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William Sturges

Q. I understand that “consideration” is required for noncompete agreements in North Carolina, and that, for existing employees, continued employment is not valid consideration. How much must a company pay to have sufficient consideration?

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Q. A co-worker is harassing one of our employees, and we are concerned it may get violent. What can we do about this?

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Q. We have an employee who does not work very hard and her production is marginal. If we terminate the employee, will she be able to collect unemployment compensation?

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Q. Is North Carolina providing a subsidy for health care continuation for employers with fewer than 20 employees similar to the federal subsidy contained in the new economic stimulus law?

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Q. If we have a Supplemental Unemployment Pay Plan to supplement unemployment benefits, do the company and the employee have to pay FICA and FUTA taxes on the supplemental pay?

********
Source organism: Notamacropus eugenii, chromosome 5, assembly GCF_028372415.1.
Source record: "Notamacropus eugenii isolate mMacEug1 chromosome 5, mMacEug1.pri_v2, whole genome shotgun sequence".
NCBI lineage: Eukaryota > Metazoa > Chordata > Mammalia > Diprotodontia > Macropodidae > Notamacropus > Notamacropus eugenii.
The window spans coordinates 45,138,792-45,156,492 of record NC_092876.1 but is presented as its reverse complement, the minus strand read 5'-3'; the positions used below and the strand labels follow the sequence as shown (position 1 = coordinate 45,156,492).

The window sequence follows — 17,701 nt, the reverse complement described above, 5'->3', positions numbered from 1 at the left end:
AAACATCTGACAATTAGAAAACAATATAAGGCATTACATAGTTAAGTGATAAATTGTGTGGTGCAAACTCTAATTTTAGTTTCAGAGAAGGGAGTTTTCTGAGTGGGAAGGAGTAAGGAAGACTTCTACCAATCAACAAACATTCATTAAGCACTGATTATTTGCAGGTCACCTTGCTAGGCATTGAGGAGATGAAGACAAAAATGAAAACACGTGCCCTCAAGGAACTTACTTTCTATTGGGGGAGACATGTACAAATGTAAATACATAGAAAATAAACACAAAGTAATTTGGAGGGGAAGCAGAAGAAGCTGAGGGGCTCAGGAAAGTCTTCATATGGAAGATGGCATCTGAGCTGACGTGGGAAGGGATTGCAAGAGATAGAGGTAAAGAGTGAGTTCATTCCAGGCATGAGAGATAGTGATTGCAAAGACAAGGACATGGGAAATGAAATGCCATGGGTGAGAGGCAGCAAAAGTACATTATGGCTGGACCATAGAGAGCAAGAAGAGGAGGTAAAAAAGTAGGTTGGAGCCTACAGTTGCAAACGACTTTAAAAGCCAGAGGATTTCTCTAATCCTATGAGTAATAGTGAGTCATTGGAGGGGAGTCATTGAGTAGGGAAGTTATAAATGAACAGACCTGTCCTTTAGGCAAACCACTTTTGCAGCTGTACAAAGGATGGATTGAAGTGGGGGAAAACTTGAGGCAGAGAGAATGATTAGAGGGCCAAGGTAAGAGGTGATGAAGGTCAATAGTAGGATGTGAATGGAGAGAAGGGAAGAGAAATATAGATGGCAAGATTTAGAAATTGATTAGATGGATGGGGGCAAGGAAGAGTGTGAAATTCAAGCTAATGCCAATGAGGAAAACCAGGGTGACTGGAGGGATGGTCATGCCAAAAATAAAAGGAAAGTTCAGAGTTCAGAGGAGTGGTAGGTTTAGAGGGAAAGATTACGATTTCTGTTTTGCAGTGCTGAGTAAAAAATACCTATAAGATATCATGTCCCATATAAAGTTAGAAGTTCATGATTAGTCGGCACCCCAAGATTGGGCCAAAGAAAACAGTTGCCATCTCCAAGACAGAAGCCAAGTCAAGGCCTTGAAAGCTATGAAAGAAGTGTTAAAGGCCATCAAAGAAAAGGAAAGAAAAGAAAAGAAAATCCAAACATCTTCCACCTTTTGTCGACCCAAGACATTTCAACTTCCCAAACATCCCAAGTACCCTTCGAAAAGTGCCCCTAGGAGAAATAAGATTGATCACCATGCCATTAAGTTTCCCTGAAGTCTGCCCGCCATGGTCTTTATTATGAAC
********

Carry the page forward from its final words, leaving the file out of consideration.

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Q. We need to temporarily lay off some employees. It will be hard for them to make it on the amount of unemployment benefits. Can we supplement their unemployment benefits without interfering with the unemployment benefits?

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Q. Our company employs fewer than 20 employees, so federal COBRA does not apply to us. Is there a state law that allows continued health care coverage following termination of employment?

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As time has passed, the North Carolina Persons with Disabilities Protection Act has evolved to cover more disabled North Carolinians. For example, the first version of the law excluded “working” as a major life activity, thus preventing coverage for those who might not be able to work without substantial accommodations. In 1999, the Legislature added “working” as a major life activity …

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Q. We have had some bad weather lately. Is our company liable if an employee has a wreck on the way to work?

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North Carolina law has long protected disabled North Carolinians from discrimination. The North Carolina Persons with Disabilities Protection Act was originally called the Handicapped Persons Protection Act and became law in 1985. The act is broad in scope, and many of its protections apply directly to employment matters.

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